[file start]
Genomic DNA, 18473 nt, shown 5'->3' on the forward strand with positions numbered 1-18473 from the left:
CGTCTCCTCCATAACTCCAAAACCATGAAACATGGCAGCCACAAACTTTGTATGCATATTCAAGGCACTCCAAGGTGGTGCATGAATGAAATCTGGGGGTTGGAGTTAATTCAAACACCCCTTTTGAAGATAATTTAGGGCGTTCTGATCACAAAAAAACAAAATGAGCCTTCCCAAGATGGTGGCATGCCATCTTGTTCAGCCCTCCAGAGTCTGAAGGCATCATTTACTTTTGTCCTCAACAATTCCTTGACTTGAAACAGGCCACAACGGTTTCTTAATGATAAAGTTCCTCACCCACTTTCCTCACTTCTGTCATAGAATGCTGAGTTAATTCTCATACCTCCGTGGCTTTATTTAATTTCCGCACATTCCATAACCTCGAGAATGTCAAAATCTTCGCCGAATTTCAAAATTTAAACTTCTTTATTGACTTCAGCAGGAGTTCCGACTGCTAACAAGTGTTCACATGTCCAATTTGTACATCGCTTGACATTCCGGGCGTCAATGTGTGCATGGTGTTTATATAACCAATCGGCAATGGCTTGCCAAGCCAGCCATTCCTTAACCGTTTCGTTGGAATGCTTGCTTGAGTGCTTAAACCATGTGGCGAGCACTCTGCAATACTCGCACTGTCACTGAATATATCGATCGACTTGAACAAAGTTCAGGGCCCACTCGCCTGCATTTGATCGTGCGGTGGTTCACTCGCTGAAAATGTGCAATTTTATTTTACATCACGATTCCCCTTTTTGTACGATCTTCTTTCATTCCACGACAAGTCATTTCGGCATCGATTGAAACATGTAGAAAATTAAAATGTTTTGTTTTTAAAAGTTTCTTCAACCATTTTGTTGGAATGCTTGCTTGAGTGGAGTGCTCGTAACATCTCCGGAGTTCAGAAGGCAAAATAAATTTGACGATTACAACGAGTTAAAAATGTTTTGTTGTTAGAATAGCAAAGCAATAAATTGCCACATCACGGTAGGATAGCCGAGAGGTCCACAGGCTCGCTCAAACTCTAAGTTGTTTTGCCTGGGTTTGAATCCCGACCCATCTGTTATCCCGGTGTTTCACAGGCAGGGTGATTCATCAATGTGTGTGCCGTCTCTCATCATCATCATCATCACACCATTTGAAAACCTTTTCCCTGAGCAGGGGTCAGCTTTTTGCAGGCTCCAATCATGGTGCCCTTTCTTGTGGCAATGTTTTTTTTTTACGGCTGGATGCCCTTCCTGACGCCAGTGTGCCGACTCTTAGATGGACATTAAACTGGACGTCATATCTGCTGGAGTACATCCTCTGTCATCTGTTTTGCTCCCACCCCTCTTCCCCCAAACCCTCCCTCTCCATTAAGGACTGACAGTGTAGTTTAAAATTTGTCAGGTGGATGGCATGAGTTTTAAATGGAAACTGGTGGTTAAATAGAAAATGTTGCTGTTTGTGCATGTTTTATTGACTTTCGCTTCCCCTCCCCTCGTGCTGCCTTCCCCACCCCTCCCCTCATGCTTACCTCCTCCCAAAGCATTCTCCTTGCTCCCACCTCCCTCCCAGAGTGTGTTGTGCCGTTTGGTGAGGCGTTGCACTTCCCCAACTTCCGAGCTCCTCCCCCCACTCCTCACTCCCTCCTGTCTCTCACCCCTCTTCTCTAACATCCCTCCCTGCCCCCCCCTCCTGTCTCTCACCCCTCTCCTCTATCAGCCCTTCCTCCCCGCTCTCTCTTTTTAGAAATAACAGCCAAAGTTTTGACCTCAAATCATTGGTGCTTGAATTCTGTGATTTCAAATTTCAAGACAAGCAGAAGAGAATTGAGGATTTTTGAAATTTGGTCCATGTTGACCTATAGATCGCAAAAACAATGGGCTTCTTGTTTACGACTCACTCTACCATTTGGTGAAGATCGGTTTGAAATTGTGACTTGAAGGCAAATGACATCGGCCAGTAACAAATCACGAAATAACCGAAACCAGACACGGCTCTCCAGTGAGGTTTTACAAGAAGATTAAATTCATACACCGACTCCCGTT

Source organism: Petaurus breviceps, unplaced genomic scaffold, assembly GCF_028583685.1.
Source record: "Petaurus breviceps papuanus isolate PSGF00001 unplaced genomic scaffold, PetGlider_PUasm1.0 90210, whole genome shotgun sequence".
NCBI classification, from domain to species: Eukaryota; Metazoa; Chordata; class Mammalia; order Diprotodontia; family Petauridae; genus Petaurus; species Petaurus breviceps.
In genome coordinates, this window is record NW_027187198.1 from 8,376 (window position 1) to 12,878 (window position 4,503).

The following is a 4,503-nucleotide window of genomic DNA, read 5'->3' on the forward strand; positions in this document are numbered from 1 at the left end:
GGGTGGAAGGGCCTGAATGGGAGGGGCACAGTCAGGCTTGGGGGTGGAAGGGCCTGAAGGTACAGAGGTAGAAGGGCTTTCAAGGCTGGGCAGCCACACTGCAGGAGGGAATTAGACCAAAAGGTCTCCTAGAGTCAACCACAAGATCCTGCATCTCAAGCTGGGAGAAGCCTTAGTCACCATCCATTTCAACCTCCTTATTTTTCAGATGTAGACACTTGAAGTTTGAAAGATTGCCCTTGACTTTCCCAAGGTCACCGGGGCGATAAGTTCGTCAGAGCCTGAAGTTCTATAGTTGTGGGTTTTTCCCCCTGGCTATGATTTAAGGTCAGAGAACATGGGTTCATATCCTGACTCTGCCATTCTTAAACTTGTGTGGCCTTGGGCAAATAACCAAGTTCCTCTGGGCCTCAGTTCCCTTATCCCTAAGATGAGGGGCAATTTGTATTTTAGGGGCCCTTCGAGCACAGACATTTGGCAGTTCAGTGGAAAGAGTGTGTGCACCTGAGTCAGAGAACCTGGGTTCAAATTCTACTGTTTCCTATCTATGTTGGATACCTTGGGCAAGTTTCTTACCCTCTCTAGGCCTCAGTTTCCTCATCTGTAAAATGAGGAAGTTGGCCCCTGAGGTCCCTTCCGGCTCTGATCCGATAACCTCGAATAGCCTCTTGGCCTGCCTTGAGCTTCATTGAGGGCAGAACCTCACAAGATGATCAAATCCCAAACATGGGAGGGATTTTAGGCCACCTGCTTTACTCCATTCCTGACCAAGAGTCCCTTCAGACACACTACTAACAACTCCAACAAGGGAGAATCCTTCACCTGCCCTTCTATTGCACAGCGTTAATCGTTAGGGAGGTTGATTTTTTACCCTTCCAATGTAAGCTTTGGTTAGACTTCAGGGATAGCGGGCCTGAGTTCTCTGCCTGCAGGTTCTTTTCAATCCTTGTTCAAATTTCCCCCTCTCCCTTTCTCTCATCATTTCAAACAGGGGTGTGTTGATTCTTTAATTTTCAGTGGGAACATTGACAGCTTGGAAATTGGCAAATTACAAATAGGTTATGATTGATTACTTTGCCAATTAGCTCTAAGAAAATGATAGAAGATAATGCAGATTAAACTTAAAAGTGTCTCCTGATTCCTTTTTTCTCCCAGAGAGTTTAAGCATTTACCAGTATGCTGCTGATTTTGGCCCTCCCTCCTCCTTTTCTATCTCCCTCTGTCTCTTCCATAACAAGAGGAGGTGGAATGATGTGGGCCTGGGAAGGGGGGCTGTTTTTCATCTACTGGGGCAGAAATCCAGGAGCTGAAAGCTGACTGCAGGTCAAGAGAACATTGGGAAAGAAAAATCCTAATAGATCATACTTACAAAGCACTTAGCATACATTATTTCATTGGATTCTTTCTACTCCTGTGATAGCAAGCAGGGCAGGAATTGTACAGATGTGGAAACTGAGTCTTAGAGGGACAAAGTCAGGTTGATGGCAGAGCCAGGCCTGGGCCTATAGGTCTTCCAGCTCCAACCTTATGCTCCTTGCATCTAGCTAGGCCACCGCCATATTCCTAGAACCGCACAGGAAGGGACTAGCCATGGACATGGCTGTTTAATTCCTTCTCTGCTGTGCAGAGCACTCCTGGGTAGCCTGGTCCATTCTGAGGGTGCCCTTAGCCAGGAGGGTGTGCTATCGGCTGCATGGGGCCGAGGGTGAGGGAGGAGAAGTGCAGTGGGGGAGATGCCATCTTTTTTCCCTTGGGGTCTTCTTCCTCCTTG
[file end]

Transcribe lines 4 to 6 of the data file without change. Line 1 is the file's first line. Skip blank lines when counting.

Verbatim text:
Source record: "Petaurus breviceps papuanus isolate PSGF00001 unplaced genomic scaffold, PetGlider_PUasm1.0 90210, whole genome shotgun sequence".
NCBI classification, from domain to species: Eukaryota; Metazoa; Chordata; class Mammalia; order Diprotodontia; family Petauridae; genus Petaurus; species Petaurus breviceps.
In genome coordinates, this window is record NW_027187198.1 from 8,376 (window position 1) to 12,878 (window position 4,503).